groundwater data publishing News

  • A standard method of publishing and sharing scientific data

    A standard method for publishing different types of data generated from environmental observations has been developed. It allows researchers to publish data from many different sources so that they are freely available, can be easily understood, and can be integrated with observational data from other sources. Scientific research is generating more information than ever before. Although ...

  • NASA data reveal major groundwater loss in California

    In research being presented this week at the American Geophysical Union meeting in San Francisco, scientists from NASA and the University of California, Irvine, detailed California's groundwater changes and outlined Grace-based research on other global aquifers. The twin Grace satellites monitor tiny month-to-month changes in Earth's gravity field primarily caused by the movement of water in ...

  • Paper cautions against oversimplified interpretation of GRACE groundwater data

    NASA’s Gravity Recovery and Climate Experiment (GRACE) has provided useful information about global groundwater depletion, but insufficient attention has been placed on its limitations, concludes a paper published in Groundwater®, a journal of the National Ground Water Association. Authored by Dr. William M. Alley, NGWA’s director of science and technology, and Dr. Leonard F. ...

  • Swathe of new EU green laws published

    A series of new EU environmental rules were published in the official journal in late December, triggering their entry into force. Directive 2006/118/EC on the protection of groundwater from pollution requires that by 22 December 2008, member states establish threshold safety values for substances including mercury, ammonium, and lead.  It also imposes a single limit value of 50 milligrams per ...

  • Tungsten groundwater contamination

    Originally thought to be non-toxic, tungsten is replacing lead in fishing weights and in ammunition for hunting and recreational shooting. However, recent studies indicate that (under certain environmental conditions) some forms of tungsten can move readily through soil and leach into groundwater. A Kansas State University scientist investigates. Tungsten is a naturally occurring metallic element ...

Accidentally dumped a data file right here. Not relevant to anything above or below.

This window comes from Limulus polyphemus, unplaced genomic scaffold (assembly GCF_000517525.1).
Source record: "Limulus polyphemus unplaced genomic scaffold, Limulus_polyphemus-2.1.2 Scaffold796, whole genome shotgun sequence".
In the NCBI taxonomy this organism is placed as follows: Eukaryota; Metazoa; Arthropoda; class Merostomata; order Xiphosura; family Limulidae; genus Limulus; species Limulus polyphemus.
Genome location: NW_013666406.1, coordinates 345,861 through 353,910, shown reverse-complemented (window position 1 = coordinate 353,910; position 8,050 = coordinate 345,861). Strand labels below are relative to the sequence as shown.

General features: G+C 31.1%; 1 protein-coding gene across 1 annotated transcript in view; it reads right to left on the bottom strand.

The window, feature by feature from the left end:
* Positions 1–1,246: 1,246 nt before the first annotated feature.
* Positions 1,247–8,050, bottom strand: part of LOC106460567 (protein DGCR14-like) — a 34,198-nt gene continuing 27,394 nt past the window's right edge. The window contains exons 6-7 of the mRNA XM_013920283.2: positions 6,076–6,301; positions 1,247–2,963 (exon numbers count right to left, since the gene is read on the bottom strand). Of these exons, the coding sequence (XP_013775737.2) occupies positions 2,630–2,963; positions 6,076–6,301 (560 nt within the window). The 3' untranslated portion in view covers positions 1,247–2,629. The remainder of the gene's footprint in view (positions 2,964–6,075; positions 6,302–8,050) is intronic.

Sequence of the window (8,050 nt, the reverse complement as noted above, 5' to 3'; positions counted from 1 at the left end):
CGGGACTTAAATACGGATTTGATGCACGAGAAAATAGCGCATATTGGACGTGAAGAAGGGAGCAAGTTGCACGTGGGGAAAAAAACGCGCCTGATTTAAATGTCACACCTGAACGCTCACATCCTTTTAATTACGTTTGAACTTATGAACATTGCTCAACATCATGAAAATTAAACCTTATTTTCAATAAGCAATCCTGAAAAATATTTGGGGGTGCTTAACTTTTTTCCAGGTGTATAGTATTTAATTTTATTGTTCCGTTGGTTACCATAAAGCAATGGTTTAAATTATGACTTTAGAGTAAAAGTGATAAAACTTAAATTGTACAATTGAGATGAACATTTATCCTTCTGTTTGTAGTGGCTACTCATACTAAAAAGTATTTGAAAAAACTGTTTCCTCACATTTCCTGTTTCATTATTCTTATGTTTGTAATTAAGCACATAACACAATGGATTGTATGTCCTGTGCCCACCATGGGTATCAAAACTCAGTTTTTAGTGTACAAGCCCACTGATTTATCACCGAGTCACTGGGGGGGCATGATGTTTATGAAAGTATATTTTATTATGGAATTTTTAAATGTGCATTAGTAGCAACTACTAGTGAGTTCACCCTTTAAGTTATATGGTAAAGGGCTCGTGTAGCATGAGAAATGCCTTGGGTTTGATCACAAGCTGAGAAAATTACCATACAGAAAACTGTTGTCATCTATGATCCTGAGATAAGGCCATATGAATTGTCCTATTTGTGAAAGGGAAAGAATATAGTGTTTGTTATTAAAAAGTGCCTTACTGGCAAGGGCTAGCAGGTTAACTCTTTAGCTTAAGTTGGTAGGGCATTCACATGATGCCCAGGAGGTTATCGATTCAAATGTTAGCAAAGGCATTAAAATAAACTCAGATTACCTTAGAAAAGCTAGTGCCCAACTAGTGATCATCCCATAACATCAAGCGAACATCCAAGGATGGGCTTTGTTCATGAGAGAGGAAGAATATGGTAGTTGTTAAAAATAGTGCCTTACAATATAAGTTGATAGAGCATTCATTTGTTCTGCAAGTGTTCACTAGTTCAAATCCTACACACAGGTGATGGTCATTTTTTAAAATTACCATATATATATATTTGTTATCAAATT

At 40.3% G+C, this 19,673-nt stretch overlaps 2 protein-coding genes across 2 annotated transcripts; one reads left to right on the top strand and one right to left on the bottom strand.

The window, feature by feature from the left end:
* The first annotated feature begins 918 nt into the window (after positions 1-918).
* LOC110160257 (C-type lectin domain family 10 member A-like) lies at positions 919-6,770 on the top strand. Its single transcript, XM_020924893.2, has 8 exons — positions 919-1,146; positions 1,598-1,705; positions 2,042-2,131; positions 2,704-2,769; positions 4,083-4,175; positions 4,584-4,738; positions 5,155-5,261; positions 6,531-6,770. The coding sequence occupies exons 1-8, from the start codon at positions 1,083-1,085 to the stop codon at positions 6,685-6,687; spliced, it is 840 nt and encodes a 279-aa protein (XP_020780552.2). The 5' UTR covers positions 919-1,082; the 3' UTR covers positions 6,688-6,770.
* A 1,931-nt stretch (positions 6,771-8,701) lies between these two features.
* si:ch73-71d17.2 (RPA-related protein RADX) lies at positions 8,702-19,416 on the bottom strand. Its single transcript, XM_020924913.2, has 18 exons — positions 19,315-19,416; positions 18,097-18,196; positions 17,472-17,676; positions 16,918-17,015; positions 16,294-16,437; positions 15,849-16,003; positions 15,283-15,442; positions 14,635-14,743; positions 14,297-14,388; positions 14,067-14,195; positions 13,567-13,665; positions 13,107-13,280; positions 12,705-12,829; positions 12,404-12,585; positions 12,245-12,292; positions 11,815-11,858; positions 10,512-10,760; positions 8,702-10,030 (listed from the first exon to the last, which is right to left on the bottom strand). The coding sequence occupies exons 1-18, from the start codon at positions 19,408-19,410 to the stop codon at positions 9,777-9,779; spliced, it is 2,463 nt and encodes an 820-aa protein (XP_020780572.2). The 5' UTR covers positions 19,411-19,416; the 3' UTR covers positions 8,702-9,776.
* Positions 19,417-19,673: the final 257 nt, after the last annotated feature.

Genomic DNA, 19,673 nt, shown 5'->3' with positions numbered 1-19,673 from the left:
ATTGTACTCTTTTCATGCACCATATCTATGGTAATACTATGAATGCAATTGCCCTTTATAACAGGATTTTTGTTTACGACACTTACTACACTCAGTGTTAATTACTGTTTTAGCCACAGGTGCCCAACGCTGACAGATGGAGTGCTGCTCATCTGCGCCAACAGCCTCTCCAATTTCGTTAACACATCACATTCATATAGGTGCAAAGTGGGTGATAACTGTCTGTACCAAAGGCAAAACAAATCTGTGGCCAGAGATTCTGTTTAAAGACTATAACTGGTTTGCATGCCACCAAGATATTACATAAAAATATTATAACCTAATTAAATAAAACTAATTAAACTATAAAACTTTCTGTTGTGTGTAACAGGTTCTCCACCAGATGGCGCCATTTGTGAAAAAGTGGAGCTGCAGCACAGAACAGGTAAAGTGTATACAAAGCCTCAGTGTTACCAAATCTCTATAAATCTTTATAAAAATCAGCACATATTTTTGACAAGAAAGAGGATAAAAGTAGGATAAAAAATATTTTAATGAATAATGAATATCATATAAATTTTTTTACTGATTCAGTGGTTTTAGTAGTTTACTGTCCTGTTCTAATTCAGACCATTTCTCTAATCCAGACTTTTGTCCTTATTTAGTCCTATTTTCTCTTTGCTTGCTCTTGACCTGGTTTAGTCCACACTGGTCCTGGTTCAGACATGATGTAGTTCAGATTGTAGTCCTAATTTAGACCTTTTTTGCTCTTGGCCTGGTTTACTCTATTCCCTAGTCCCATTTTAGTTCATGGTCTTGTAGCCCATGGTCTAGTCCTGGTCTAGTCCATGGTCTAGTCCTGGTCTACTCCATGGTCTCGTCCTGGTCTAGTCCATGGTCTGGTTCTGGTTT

• Special issue of Groundwater Monitoring & Remediation focuses on agricultural impacts to groundwater quality

    The National Ground Water Association’s technical journal,Groundwater Monitoring & Remediation®, has published a special issue focusing on the monitoring and remediation of agricultural impacts to groundwater quality. Agricultural land use represents the largest nonpoint source threat to groundwater quality on a global scale. As a result of decades of fertilizer application and ...

  • New map of global groundwater depths

    Despite groundwater’s importance to ecosystems, little is known about its global distribution. Researchers have now developed a model to map groundwater, revealing that ecosystems covering 22-32% of the Earth’s surface rely on this important resource. Groundwater is vital for many ecosystems, providing crucial support to plants and animals, especially during droughts. ...

  • Encouraging results in evaluating groundwater contaminants

    The widespread use of pesticides across the United States has been in practice for decades, with little knowledge of the long-term effects on the nation’s groundwater. The results of a new study show that samples taken from over 300 wells across the US have not retained a high concentration of pesticide contamination. The news is a result of a decadal long study to assess the extent of the ...

  • Study: A third of global groundwater basins are overstressed

    Satellite data show people are overdrawing water from some of the world's largest groundwater basins. Researchers from the University of California, Irvine say it's unclear how much water is left in the most overburdened aquifers. The problem is expected to worsen with climate change and population growth. Using measurements taken by NASA's twin Grace satellites, scientists found the most ...


    By Associated Press

  • Making the most of Africa´s scarce groundwater resources

    Understanding the impact of climate change and development on groundwater resources in Africa is the theme of a conference opening this week in Kampala, Uganda. In a continent already facing water scarcity, phenomena such as climate change and rapid population growth are expected to force local populations to increase their reliance on groundwater resources to meet domestic, agricultural and ...

  • Scotland’s water and groundwater quality improving, says SEPA